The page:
The following quotes from #2030Now are linked with amazing opportunities to make this a better world today. May you find something more to give you hope. 

I pledge to make the #GlobalGoals a reality 
and I tag ________to do the same. 
Richard Curtis

If you have a soapbox stand on it and scream!
Chelsea Handler

When something impossible (world hunger) seems ludicrous, we have to innovate to make it #notimpossible.
Mike Ebeling

What if we branded for good?

You don't have to worry about being ecological 
once you are logical.
Bertrand Piccard

Refugees are the same as other people. 
We all see the same sky. 
Zaynab Abdi

Sunday, September 18, 2016

From Activism to Action - 6 Next Steps

Many times the world's issues can seem overwhelming and impossible to solve. A common thread running through today's Social Good Summit (#2030Now) was an invitation to the general public to take an active part in achieving the Global Goals. Don't remember what those are? Read more here .

So what can you do? Here are six ideas shared today.

1. Richard Curtis started the day asking everyone to tweet a pledge to make the #globalgoals a reality and tag one person to do the same. He shared a global goals toolkit to make it easier to share the goals in your social media space. Others today reinforced that social media is our entrance to awareness and the first step to on the ground action.

2. Chelsea Handler encouraged you to be willing to learn and willing to have your opinion change. She went on to say that it's a waste of time to be a passerby. You won't leave an impression and you're not making an impression. If you have a soapbox, stand on it and scream! Right now she wants you to Rock the Vote.

3. Here's a three for one. The Google Social Good Team developed an app One Today to give "philanthrateens" and other socially minded friends an accessible and affordable way to make a difference. As part of today's launch they gave audience members $17 to donate on the app.  From time to time they also change the 'I'm feeling lucky' engine search to 'I'm feeling generous' to fund specific crises. And last but not least, through YouTube for Good they have developed an embedded linking system to make donations to nonprofits easier and Google covers the credit card fees related to donations.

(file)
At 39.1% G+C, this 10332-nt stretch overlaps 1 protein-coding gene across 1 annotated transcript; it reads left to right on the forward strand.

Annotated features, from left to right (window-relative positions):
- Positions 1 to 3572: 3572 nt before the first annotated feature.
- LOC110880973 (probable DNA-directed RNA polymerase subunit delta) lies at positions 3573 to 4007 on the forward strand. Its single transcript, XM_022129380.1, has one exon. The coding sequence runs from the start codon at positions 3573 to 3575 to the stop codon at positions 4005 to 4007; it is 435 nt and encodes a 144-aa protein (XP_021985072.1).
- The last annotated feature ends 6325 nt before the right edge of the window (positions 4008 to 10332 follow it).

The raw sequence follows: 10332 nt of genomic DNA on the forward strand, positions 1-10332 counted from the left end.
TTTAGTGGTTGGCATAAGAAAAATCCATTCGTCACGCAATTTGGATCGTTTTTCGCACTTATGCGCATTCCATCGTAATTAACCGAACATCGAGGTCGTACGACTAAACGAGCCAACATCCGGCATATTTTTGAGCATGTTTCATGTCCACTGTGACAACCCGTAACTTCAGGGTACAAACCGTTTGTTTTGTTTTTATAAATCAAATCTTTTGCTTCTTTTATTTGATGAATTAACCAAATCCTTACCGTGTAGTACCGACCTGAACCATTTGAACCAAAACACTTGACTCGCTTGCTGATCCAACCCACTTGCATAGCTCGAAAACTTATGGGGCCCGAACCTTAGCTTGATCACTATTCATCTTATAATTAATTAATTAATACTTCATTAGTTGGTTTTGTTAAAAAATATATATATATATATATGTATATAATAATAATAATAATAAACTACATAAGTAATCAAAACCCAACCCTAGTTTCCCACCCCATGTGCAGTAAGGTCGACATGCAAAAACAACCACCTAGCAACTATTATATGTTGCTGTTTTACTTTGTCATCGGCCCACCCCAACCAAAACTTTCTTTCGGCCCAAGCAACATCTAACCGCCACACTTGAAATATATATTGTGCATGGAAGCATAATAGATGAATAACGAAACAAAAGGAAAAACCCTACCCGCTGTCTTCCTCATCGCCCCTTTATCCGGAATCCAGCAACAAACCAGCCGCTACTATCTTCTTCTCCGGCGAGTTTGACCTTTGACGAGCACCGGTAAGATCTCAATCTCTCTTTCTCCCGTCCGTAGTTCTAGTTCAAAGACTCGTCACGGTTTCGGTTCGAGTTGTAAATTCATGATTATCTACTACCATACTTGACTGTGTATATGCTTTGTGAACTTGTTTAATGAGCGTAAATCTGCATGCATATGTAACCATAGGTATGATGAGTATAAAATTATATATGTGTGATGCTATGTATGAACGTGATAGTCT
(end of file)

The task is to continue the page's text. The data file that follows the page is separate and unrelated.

4. GSMA, The United Nations, And Project Everyone collaborated to launch the SDG in Action app, which shares information on the Global Goals, offers local actions you can be a part of, or you can create your own actions and invite others to join you.  

5. In the #BlackLivesMatter panelist Luvvie Ajayi asked white allies to to become white accomplices by witnessing black/police interactions and by donating to organizations that are doing the work to change our systems. 

6. And for those of you with a story to tell, David Nabarro invited anyone to create a 3-5 minute video describing some of the immediate problems and solutions relevant to the Global Goals in your community. This collaboration platform will build connections between civil society and governments. 

Clearly there is much more to be done. 
What will you do? 

Thursday, August 25, 2016

How Many Effing Stories Does it Take?

I'm here to share a story - Yes ANOTHER story, because I hope and I pray that this can make another person's struggle real enough for political leaders and powerful advocates to bring about coordinated change and make our world more human.

Last Friday the UN Office for the Coordination of Humanitarian Affairs (UNOCHA) sponsored a special event with the overarching theme One Humanity to call recognition to World Humanitarian Day.  Held in the UN General Assembly with a star studded lineup including Natalie Dormer (Game of Thrones), Leslie Odom Jr. (Hamilton), Alisan Porter (The Voice),  Chimamanda Ngozi Adichie (author Americanah), Yasmine Al Massri and Mohammad Assaf (actress and singer), the evening promised an entertaining program guaranteed to bring high profile recognition.